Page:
The Marsalis Family: Music Redeems

stars:
RIYL: John Coltrane, Thelonious Monk, Harry Connick Jr.

The first family of New Orleans jazz gathered for a special concert last year at the Kennedy Center in Washington, D.C., and thank goodness they recorded it for release. There is far too little collaboration in this clan – patriarch Ellis on piano, Wynton on trumpet, Branford on sax, Delfeayo on trombone and youngest brother Jason on drums. They’re all world-renowned musicians and hearing them together is something special. This CD also makes a great gift for any jazz fan – it’s a historic gathering of the Marsalis clan, including stories and anecdotes about growing up in New Orleans. The proceeds also go to educational programming at the Ellis Marsalis Center for Music, “the heart of the New Orleans Habitat Musicians’ Village.” The project was conceived in 2005 by Branford Marsalis and Harry Connick, Jr. (who also guests in this performance) in partnership with New Orleans Habitat for Humanity following Hurricane Katrina.

The band opens with Charlie Parker’s “Donna Lee,” featuring an up-tempo walking bass line from the bassist Eric Revis, some dynamic whistling melodies from Jason and a great piano solo from Ellis.
Wynton and Branford both speak afterward about growing up, with Branford noting how Ellis’ breakthrough song “Monkey Puzzle” (written by James Black) was almost like a cartoon theme song to the kids. The classic song receives an eight-minute treatment, with great solos all around and some stellar work by Jason on the vibes.

A pair of Ellis-penned tunes follow. “After” is an elegant solo piano song, and then “Syndrome,” an old school piano-based tune that brings in the rest of the band with some smooth unison horn lines. Harry Connick Jr., then joins the ensemble for “Sweet Georgia Brown,” where sparks fly on sensational dueling pianos between Connick and Ellis. Another peak occurs with a reading of Thelonious Monk’s “Teo,” which oozes the jazzy jazz that comes from such great horn players. There’s also another superb piano solo, followed by a succession of stylish horn solos that are like a jazz playbook.

Ellis Marsalis III then delivers a poignant spoken word poem written just for the occasion to honor his father, “The Man and the Ocean.” A nearly 10-minute version of Jason’s “At the House in Da Pocket” follows and it’s a magic track, with the horns seeming to hold an animated conversation while the other instruments vamp out behind. The Marsalis family chemistry really starts flowing here and it’s only a shame that this track basically ends the set instead of setting the stage for more. But in classic New Orleans fashion, the group apparently exits through the audience playing a rousing version of the traditional song, “The 2nd Line.”

This entire performance will make you want to book travel to New Orleans at your nearest convenience. If you can’t make it in person, the next best thing may be streaming local radio station WWOZ, without a doubt one of the greatest and most diverse stations on the planet. (Marsalis Music 2010)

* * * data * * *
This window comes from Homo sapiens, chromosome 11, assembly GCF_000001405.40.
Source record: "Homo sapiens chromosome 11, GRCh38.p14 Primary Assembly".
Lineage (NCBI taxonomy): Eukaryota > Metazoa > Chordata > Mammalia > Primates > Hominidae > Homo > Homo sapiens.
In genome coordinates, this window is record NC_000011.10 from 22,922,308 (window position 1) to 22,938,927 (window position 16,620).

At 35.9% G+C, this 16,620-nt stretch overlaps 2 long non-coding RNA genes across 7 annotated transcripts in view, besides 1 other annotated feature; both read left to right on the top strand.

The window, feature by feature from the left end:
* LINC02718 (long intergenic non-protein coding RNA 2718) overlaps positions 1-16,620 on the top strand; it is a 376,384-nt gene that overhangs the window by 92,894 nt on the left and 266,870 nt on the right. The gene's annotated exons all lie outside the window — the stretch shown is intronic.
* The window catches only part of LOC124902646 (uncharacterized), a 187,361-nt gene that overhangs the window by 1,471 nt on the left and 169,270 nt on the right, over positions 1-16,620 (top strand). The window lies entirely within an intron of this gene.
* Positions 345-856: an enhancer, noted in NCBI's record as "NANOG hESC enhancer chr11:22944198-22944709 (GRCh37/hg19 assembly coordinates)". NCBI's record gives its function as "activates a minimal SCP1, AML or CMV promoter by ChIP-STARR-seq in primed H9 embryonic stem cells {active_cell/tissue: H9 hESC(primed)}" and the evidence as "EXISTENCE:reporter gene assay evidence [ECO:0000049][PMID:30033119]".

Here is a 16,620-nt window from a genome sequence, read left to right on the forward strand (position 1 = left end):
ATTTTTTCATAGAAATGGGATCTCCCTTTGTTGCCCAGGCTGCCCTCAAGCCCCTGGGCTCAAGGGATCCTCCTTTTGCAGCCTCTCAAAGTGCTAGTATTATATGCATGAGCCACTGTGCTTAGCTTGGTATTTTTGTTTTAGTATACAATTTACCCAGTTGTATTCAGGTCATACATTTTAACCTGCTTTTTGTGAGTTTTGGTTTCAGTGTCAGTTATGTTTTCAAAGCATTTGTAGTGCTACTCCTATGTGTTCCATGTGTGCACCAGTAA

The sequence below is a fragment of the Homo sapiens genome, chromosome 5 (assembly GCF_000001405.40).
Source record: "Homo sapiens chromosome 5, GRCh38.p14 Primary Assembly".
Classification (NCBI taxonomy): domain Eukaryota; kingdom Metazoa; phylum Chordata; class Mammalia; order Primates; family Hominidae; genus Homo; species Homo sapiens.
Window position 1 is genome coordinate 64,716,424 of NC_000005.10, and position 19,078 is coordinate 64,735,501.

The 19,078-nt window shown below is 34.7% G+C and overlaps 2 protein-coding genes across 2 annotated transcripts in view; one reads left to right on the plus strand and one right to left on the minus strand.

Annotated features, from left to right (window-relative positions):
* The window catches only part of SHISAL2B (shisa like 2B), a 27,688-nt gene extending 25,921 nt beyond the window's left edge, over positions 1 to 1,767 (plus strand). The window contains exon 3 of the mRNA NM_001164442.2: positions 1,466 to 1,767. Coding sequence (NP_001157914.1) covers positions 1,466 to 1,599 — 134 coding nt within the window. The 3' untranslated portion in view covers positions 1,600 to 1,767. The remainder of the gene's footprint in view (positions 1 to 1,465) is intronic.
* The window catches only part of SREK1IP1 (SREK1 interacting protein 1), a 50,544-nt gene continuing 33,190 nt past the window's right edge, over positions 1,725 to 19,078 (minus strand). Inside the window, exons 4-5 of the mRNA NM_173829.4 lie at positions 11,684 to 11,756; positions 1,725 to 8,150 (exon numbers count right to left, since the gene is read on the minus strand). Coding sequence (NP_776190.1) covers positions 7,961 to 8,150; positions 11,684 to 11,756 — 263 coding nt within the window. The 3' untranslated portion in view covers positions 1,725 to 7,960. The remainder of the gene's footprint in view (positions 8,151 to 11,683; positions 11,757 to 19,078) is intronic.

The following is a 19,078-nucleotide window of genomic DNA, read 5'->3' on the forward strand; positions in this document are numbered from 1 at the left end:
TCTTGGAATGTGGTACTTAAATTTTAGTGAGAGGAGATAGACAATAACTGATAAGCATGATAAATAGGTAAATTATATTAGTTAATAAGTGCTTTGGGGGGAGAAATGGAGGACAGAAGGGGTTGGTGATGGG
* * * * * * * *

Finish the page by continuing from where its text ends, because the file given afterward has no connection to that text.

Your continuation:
Lettin’ it ride in the Big Easy: Jazzfest 2010 recap, Part V: it’s time to chill

The last in our five-part series, where the festival puts the ‘jazz’ in Jazzfest.

Delfayo Marsalis & the Uptown Jazz Orchestra, WWOZ Jazz Tent
I was the first one up after obtaining maybe five hours of sleep, and I quickly rushed back off to the fairgrounds. It would have been nice to get more sleep, but I didn’t want to miss Delfayo Marsalis. The skies were still overcast and threatening rain, and it misted throughout the day. But, in a great gift from the music gods, it didn’t actually rain until about 20 minutes after the end of the festival.

Delfayo_Marsalis_01

The tent was packed for this 1:35 pm set and rightfully so, as the trombone ace from New Orleans’ first family of jazz led a 15-piece horn section through a set of swinging jazz numbers with a classic and classy vibe. Younger brother Jason Marsalis played drums and the set featured one crowd-pleasing number after another, with round after round of applause. This was the best jazz set of the weekend in this reporter’s view.

Ellis Marsalis, WWOZ Jazz Tent
Pianist Ellis Marsalis followed his son’s group with his own quartet for another great set, again featuring Jason Marsalis on drums. The songs were a little more subdued than Delfayo’s set, but the playing continued to sparkle. Jason delivered a stellar drum solo during one tune that won a huge round of applause, while all the band members soloed with great skill on a superb reading of “My Favorite Things.” It’s too bad that Wynton and Branford couldn’t be summoned for an all-Marsalis family jam, but getting to see Delfayo and Ellis in succession with Jason was another great Jazzfest treat.

The Dead Weather, Gentilly Stage
Jack White led his new group on drums in a hot set before a big crowd in the mist at the Gentilly Stage. White is a snappy drummer and every project he’s involved in oozes the blues, but the Dead Weather mix that old school blues vibe with a heavy indie rock sound that is just plain tantalizing thanks to lead vocalist Allison Mosshart. The former singer of the Kills appeared as some sort of dark, avenging angel, and she captivated the crowd on every tune. The new “Hustle and Cuss” featured a groovy syncopation that went over well. The set peaked with “Treat Me Like Your Mother” from the band’s first album, a flat-out bad-ass rocker that saw the energy soar as Mosshart owned the stage. White also played guitar on one tune, treating fans to some of his bluesy shredding, before he and Mosshart sang a duet on a slow, dark simmering blues to end the set in haunting yet breathtaking fashion.


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